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Tony Blair’s Green Push For Kyoto II :: The Slant / UK News
May 20th
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Politics/Current Affairs

Tony Blair’s Green Push For Kyoto II

Sunday, February 18th, 2007 at 16:51 by Sue Stewart

Michael McCarthy, Environment Editor of the Independent Online, has hailed Tony Blair as the “unlikely architect” of Kyoto II, a follow-up proposed by the Prime Minister to - you’ve guessed it - Kyoto I.

Blair may make the right noises when he talks about climate change, but I think the phrase “if the agreement is eventually pulled off, there is no gainsaying that much of the credit would genuinely be his” is going a bit far. Kyoto’s spectacular failure get the Bush administration to sign up to the treaty on carbon emissions shouldn’t be forgotten as easily as that and if there is a U.S. change of heart, it certainly won’t be Tony Blair’s doing.

And as much as I’d like to see Inuits camping out on the Whitehouse lawn to protest US policy on climate change (a delegation is going to the Inter-American Commission on Human Rights next month to condemn “acts and omissions by the US, [that] violate the Inuit’s fundamental human rights protected by the American Declaration of the Rights and Duties of Man”), I doubt they are much to do with Bush’s change of heart, either. It’s the general opinion in America that’s shifting, it seems, and Bush is running for cover. The Democrats, naturally, are pelting him with shite to make him run even faster.

So before we get all dewy-eyed about Tony Blair’s tireless enthusiasm for curbing carbon emissions, let’s not forget that while he’s waving the eco flag in one hand, he’s got a ‘Radioactive’ sticker in the other. This is the government that decided to go ahead with a programme of new nuclear power stations, after all.

Or they had, until Greenpeace took the matter to the High Court and contended that the decision was unlawful. The High Court agreed. Greenpeace state: “Mr Justice Sullivan [said] in his opinion the review was ‘seriously flawed’ and the process was ‘manifestly inadequate’ and ‘unfair’ because insufficient and ‘misleading’ information had been made available by the government for consultees to make an ‘intelligent response’.”

Insufficient and misleading information? Haven’t we heard that somewhere before? Oh, sorry - I forgot. We don’t mention the war.

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10 Comments on “Tony Blair’s Green Push For Kyoto II”

  1. Roger Thomas Says:

    I get the impression that the Independent know very little about the environment and only maintain the pretence by ignorong anything by anyone who does. One minute they give space to Lovelock who believes we have gone past a point of no return, the next give some accolade to Tony Blair for some initaitive that wont even start if it does until after 2012, that is also completely useless. If you want to get really into how much TB cares about the environment get into this bit of conspiracy theory. Well it’s not actually theory.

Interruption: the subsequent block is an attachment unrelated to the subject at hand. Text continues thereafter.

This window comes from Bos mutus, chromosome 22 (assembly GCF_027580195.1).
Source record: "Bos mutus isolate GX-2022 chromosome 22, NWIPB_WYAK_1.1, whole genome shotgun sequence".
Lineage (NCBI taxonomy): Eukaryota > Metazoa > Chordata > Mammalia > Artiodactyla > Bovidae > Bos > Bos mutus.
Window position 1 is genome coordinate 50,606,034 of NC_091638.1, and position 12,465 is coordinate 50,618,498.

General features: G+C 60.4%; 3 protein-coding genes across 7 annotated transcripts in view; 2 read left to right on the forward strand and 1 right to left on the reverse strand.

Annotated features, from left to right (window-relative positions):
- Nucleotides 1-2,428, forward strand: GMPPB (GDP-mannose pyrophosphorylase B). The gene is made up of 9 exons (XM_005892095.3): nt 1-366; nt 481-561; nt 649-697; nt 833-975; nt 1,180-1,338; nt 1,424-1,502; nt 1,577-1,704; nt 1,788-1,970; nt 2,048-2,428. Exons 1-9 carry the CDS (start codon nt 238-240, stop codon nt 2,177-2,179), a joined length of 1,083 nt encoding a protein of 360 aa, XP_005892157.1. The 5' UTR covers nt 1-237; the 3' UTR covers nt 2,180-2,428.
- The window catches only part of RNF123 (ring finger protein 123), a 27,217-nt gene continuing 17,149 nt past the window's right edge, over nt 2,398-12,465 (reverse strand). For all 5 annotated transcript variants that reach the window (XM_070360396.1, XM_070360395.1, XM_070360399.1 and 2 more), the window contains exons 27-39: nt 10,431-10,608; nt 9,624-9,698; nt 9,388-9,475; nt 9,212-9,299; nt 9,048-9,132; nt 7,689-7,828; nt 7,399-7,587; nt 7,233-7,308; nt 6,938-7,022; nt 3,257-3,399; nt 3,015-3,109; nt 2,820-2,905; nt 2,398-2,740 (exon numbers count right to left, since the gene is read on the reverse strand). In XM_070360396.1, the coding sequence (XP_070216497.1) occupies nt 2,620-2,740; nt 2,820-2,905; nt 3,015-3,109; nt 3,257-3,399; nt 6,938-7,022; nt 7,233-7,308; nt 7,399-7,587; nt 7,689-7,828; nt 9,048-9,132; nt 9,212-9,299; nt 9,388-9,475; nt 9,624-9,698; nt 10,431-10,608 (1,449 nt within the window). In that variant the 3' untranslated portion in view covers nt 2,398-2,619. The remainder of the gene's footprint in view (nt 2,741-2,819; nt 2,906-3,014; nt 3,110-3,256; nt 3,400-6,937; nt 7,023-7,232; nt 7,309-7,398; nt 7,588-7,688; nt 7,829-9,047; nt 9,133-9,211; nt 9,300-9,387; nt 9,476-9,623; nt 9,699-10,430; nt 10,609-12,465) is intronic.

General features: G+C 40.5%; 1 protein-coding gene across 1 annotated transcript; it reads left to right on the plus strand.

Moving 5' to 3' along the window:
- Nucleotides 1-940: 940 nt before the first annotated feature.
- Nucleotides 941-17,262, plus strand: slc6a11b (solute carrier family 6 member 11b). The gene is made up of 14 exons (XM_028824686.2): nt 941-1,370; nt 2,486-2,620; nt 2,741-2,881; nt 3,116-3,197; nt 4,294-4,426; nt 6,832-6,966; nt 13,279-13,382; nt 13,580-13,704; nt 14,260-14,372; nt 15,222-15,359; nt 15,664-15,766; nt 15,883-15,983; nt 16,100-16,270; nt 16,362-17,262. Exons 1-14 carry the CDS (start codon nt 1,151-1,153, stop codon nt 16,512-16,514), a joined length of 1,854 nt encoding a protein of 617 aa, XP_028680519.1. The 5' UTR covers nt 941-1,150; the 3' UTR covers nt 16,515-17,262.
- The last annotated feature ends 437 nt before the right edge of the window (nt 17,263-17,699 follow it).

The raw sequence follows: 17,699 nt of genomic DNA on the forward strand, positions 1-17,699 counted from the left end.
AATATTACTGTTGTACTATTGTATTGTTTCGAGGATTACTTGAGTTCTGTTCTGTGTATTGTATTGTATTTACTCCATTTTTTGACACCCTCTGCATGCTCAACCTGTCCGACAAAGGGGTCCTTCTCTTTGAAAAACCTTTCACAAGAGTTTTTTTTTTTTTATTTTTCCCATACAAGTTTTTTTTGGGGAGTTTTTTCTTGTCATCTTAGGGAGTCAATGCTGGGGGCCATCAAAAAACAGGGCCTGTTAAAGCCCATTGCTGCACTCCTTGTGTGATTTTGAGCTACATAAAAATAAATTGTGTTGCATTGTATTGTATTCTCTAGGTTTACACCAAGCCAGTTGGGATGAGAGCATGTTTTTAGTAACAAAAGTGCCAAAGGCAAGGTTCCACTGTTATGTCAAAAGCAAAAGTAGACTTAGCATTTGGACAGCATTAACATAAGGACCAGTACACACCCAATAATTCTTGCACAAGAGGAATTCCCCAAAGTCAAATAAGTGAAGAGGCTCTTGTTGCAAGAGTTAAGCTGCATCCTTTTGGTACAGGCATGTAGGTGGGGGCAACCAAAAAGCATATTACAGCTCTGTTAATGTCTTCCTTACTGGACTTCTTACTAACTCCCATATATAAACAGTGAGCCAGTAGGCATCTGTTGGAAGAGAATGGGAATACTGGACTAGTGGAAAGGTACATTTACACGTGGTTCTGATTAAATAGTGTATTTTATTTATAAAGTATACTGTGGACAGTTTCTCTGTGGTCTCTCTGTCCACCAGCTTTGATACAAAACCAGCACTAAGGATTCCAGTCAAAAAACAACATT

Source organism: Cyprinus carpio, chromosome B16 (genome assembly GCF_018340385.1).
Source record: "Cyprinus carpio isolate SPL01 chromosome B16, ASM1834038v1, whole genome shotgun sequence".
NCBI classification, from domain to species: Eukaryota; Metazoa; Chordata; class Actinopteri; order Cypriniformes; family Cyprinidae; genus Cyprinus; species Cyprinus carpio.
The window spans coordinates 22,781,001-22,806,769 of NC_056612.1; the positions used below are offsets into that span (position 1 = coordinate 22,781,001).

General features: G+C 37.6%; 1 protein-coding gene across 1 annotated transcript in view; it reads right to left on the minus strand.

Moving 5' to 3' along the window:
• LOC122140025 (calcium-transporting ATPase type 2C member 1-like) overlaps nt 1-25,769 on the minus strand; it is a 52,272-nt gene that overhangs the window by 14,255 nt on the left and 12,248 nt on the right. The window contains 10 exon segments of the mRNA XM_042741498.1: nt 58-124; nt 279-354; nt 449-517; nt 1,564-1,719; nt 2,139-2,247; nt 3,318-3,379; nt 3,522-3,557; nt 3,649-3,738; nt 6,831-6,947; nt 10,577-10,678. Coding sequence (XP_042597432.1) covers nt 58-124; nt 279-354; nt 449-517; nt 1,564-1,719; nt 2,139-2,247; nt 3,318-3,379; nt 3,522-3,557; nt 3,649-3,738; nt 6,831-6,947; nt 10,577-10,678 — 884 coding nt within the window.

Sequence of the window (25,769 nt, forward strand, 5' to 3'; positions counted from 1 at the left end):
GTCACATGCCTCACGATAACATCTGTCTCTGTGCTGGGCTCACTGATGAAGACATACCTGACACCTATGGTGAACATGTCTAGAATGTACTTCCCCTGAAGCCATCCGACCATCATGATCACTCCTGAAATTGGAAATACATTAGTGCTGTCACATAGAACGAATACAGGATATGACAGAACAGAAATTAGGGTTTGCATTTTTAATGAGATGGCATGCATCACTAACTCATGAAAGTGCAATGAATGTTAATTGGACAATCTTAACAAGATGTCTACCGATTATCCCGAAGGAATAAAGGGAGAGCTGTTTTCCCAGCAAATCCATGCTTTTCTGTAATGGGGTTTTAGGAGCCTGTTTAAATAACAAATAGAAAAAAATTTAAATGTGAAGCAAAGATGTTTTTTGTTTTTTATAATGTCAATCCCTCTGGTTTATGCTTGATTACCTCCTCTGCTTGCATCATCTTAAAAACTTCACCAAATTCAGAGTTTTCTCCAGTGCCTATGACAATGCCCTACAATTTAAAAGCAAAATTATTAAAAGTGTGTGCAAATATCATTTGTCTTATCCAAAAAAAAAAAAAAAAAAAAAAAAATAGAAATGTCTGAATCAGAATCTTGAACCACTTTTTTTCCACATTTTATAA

Another thing about the Independent and why they wont take anything from me is because they like to think they support the UK Chief Scientist for coming up with the now famous risk assessment in 2004 that “climate change is greater threat than terrorism”
    They don’t like the idea that he didn’t and wasn’t the original author, also who produced the outline agenda for the G8 in Perthshire and Chancellor Browns sudden interest in Africa. Well they all come from a UNED-UK report commisioned by the UK Governemnt. Try this


  2. DannyMackay Says:

    Tony Blair has an odd role on the international stage. He is genuinely seen as a succesful global leader who has made real progress on international development and climate change.

    Its an odd role since everyone in his own country, including his own party, hates him. Sure thats mostly because of the unmentionable war, but once a leader is hated, all ‘achievements’ are ignored or at least played down.

    So perhaps he’ll have two legacies - one abroad where he was a leader who rebuilt his country and led a global revolution in international development and environmental policy.

    And the other at home - where he was a mass murdering butcher who wasted the nation’s good will and did nothing good whatsoever.

    That would be unique…

  3. Roger Thomas Says:

    If there is a point in the future when we look back on history, I think Tony Blair will be seen as a hinderence to global ecological development. I don’t see climate change as a problem, more a symptom of global ecological life support system collapse. Climate change is unfortunately a nice simple soundbite for politicians to use. Obscuring the real issues.

    It’s all spin and style over substance. if he is the leader on global environmental policy, we are all dead.

  4. DannyMackay Says:

    Roger - You illustrate the Brittish view of Tony Blair perfectly. ie he is a complete failure and deserves no credit for absolutely anything at all because he is fundementally a bad man who embodies everything bad in politics.

    hence I think he’ll have two legacies - one around the world where he is admired for rebuilding his country and leading the international agenda. - and one at home where he will be forever derided as a complete failure on everything.